The average American college student spends around $1,200 a year on books and supplies.
A single book can cost as much as $200, according to a College Board estimate reported in USA Today.
Amarillo College students expressed concerns over rising book costs and the burden they put on their shoulders.
“I don’t buy books,” said Lily Gamble, a mass media major.
Gamble said she boycotts buying textbooks because of the high prices.
“In this day and age, it would be stupidly easy to go online for a textbook, and it is ridiculous we haven’t switched over already,” she said.
Some students choose to divide the cost of books with their peers.
“I am sharing a textbook with some friends,” said Jenna Hooten, an engineering major.
A USA Today survey said more than 2,000 students reported they had skipped buying a required book.
Skye Worden, a mass media major, said she depends on her financial aid to cover the cost of books.
Worden said she is thankful for financial aid because it covered $650 of her book expenses, but she said it still had some drawbacks.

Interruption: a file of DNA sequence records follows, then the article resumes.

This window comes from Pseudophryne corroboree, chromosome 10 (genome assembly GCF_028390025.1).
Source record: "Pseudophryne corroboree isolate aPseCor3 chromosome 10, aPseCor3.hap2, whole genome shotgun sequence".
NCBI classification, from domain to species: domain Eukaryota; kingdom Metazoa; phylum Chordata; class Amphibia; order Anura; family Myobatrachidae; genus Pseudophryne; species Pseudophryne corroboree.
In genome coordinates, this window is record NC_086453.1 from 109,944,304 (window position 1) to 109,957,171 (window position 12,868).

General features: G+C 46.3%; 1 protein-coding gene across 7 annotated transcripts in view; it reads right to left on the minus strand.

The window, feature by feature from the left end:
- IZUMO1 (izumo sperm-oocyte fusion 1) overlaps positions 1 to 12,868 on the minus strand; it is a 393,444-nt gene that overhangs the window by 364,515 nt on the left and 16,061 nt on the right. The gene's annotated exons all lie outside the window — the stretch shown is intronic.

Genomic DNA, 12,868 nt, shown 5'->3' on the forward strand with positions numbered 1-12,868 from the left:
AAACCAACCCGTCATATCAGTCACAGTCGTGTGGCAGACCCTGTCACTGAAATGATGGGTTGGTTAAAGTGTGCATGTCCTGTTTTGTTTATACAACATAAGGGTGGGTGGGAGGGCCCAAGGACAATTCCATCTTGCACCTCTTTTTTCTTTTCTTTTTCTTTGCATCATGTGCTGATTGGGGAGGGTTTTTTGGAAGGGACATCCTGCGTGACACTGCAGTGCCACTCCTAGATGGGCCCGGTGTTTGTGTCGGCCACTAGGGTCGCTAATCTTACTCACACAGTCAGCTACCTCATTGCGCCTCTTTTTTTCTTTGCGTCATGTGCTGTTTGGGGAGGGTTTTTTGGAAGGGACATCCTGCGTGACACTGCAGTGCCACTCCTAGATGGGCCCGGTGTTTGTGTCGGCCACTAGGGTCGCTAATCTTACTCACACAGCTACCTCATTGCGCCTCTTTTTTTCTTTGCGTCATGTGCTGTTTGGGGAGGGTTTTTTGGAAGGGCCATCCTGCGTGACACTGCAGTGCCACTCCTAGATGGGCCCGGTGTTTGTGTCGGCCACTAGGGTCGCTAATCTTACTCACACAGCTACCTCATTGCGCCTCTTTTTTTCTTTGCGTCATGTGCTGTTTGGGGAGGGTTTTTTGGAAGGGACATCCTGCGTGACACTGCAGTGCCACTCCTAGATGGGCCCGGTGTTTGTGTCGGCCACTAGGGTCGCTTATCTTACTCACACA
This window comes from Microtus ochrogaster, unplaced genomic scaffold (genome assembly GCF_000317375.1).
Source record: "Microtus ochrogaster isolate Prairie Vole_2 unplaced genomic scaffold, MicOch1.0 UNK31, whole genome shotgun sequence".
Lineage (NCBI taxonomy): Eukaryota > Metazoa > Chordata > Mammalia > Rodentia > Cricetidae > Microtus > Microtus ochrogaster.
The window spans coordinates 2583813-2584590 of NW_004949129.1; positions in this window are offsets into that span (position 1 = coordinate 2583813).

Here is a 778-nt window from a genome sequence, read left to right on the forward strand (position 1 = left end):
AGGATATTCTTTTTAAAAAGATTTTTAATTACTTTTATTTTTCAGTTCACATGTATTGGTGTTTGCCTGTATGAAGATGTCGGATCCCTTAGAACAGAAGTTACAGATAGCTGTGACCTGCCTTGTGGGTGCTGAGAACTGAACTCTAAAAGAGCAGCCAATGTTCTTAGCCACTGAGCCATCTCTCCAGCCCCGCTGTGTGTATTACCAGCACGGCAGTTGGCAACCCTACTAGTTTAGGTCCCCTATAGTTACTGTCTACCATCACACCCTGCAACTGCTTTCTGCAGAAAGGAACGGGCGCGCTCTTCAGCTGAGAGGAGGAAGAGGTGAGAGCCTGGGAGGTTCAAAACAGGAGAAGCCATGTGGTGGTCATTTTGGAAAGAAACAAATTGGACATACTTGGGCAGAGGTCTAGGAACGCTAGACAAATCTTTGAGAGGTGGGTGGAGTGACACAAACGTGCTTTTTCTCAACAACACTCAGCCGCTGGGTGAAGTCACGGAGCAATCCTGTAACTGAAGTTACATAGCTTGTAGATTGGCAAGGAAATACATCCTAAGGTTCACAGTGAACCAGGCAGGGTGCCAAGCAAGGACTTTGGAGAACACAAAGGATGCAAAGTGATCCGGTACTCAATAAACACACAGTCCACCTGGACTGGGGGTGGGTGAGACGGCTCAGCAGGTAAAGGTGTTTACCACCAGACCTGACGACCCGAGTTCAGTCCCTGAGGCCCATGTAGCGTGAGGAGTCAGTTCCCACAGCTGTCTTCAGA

“I wish I could use my financial aid on Chegg or Amazon, but I am required to buy them from the bookstore,” Worden said.
She said it would be easier if she could get books online and use the rest of her money for bills, groceries and other necessities.
Many students turn toward Chegg, Amazon or other online textbook stores when searching for texts.
Students sometimes can rent and buy books cheaper online than they could through the school bookstore.
“I spent $120 on Chegg for three books and spend $120 for one book in the bookstore,” said Claire Villanueva, a psychology major.
The bookstore also can put books on hold and sometimes is out of more common books.
“I like Chegg for the fact that they usually have the textbooks I need in stock, where the bookstore will be out of books,” Villanueva said.